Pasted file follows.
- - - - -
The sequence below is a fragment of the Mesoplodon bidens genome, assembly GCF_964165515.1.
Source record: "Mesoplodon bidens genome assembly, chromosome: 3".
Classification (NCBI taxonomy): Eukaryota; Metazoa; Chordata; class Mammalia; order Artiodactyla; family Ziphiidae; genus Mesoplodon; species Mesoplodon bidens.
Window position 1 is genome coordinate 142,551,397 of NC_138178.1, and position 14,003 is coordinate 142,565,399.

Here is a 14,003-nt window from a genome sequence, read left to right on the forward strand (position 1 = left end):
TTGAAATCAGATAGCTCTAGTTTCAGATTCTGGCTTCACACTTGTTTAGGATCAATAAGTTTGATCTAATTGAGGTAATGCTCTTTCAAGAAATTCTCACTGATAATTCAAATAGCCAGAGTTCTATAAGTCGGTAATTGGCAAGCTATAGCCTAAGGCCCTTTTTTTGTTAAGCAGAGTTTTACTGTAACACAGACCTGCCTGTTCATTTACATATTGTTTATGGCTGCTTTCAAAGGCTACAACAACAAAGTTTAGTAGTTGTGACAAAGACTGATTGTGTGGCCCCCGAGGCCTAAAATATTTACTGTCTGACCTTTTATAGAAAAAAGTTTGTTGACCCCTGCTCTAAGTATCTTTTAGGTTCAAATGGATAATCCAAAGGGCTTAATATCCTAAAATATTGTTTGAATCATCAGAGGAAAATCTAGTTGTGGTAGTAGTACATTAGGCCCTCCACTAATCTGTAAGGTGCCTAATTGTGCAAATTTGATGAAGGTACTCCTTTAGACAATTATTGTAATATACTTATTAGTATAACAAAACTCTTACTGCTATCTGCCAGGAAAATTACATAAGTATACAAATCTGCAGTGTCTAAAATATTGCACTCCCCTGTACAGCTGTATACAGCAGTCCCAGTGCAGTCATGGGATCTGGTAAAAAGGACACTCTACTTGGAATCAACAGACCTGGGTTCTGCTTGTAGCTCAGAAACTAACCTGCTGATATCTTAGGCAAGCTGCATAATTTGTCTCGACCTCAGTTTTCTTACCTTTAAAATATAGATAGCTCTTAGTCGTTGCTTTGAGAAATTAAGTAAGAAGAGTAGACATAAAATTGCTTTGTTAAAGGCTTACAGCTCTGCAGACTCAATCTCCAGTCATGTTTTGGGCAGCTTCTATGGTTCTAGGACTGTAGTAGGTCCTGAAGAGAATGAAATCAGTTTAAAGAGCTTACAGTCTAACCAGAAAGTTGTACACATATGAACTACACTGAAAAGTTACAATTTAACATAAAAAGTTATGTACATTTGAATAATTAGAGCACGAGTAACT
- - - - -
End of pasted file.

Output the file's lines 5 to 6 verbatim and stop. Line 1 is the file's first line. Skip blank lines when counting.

Here is a 14,003-nt window from a genome sequence, read left to right on the forward strand (position 1 = left end):
TTGAAATCAGATAGCTCTAGTTTCAGATTCTGGCTTCACACTTGTTTAGGATCAATAAGTTTGATCTAATTGAGGTAATGCTCTTTCAAGAAATTCTCACTGATAATTCAAATAGCCAGAGTTCTATAAGTCGGTAATTGGCAAGCTATAGCCTAAGGCCCTTTTTTTGTTAAGCAGAGTTTTACTGTAACACAGACCTGCCTGTTCATTTACATATTGTTTATGGCTGCTTTCAAAGGCTACAACAACAAAGTTTAGTAGTTGTGACAAAGACTGATTGTGTGGCCCCCGAGGCCTAAAATATTTACTGTCTGACCTTTTATAGAAAAAAGTTTGTTGACCCCTGCTCTAAGTATCTTTTAGGTTCAAATGGATAATCCAAAGGGCTTAATATCCTAAAATATTGTTTGAATCATCAGAGGAAAATCTAGTTGTGGTAGTAGTACATTAGGCCCTCCACTAATCTGTAAGGTGCCTAATTGTGCAAATTTGATGAAGGTACTCCTTTAGACAATTATTGTAATATACTTATTAGTATAACAAAACTCTTACTGCTATCTGCCAGGAAAATTACATAAGTATACAAATCTGCAGTGTCTAAAATATTGCACTCCCCTGTACAGCTGTATACAGCAGTCCCAGTGCAGTCATGGGATCTGGTAAAAAGGACACTCTACTTGGAATCAACAGACCTGGGTTCTGCTTGTAGCTCAGAAACTAACCTGCTGATATCTTAGGCAAGCTGCATAATTTGTCTCGACCTCAGTTTTCTTACCTTTAAAATATAGATAGCTCTTAGTCGTTGCTTTGAGAAATTAAGTAAGAAGAGTAGACATAAAATTGCTTTGTTAAAGGCTTACAGCTCTGCAGACTCAATCTCCAGTCATGTTTTGGGCAGCTTCTATGGTTCTAGGACTGTAGTAGGTCCTGAAGAGAATGAAATCAGTTTAAAGAGCTTACAGTCTAACCAGAAAGTTGTACACATATGAACTACACTGAAAAGTTACAATTTAACATAAAAAGTTATGTACATTTGAATAATTAGAGCACGAGTAACT